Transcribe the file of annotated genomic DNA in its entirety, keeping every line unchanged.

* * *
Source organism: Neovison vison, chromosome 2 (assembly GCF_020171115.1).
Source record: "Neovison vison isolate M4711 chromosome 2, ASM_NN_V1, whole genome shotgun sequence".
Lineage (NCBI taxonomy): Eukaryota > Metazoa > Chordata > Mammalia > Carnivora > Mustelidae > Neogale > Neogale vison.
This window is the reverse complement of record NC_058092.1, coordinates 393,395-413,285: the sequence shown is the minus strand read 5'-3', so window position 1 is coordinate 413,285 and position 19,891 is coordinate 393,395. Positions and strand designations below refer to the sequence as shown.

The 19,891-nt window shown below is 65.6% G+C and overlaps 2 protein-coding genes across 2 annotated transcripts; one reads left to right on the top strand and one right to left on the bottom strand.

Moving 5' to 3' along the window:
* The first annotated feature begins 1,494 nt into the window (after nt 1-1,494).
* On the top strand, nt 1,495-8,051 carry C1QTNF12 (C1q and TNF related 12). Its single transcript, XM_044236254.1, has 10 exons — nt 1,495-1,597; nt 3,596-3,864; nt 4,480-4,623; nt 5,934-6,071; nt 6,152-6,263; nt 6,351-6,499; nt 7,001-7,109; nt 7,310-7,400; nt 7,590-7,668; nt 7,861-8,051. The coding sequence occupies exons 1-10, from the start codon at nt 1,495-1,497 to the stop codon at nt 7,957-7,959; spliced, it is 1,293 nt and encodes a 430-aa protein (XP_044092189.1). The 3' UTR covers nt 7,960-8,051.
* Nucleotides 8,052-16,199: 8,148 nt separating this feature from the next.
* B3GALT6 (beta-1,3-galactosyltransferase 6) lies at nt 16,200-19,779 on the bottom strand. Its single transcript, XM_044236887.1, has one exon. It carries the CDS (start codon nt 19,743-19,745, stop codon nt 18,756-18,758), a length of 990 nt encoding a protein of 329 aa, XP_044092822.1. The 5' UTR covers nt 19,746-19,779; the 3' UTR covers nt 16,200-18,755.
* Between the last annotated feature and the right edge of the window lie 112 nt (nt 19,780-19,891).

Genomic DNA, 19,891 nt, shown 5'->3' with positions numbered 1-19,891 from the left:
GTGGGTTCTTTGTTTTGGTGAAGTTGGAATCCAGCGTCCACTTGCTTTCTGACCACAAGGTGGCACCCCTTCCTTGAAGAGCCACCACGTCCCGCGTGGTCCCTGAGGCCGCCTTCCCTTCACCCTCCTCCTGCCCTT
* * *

Source organism: Neovison vison, chromosome 2 (assembly GCF_020171115.1).
Source record: "Neovison vison isolate M4711 chromosome 2, ASM_NN_V1, whole genome shotgun sequence".
Lineage (NCBI taxonomy): Eukaryota > Metazoa > Chordata > Mammalia > Carnivora > Mustelidae > Neogale > Neogale vison.
This window is the reverse complement of record NC_058092.1, coordinates 393,395-413,285: the sequence shown is the minus strand read 5'-3', so window position 1 is coordinate 413,285 and position 19,891 is coordinate 393,395. Positions and strand designations below refer to the sequence as shown.

The 19,891-nt window shown below is 65.6% G+C and overlaps 2 protein-coding genes across 2 annotated transcripts; one reads left to right on the top strand and one right to left on the bottom strand.

Moving 5' to 3' along the window:
* The first annotated feature begins 1,494 nt into the window (after nt 1-1,494).
* On the top strand, nt 1,495-8,051 carry C1QTNF12 (C1q and TNF related 12). Its single transcript, XM_044236254.1, has 10 exons — nt 1,495-1,597; nt 3,596-3,864; nt 4,480-4,623; nt 5,934-6,071; nt 6,152-6,263; nt 6,351-6,499; nt 7,001-7,109; nt 7,310-7,400; nt 7,590-7,668; nt 7,861-8,051. The coding sequence occupies exons 1-10, from the start codon at nt 1,495-1,497 to the stop codon at nt 7,957-7,959; spliced, it is 1,293 nt and encodes a 430-aa protein (XP_044092189.1). The 3' UTR covers nt 7,960-8,051.
* Nucleotides 8,052-16,199: 8,148 nt separating this feature from the next.
* B3GALT6 (beta-1,3-galactosyltransferase 6) lies at nt 16,200-19,779 on the bottom strand. Its single transcript, XM_044236887.1, has one exon. It carries the CDS (start codon nt 19,743-19,745, stop codon nt 18,756-18,758), a length of 990 nt encoding a protein of 329 aa, XP_044092822.1. The 5' UTR covers nt 19,746-19,779; the 3' UTR covers nt 16,200-18,755.
* Between the last annotated feature and the right edge of the window lie 112 nt (nt 19,780-19,891).

Genomic DNA, 19,891 nt, shown 5'->3' with positions numbered 1-19,891 from the left:
GTGGGTTCTTTGTTTTGGTGAAGTTGGAATCCAGCGTCCACTTGCTTTCTGACCACAAGGTGGCACCCCTTCCTTGAAGAGCCACCACGTCCCGCGTGGTCCCTGAGGCCGCCTTCCCTTCACCCTCCTCCTGCCCTT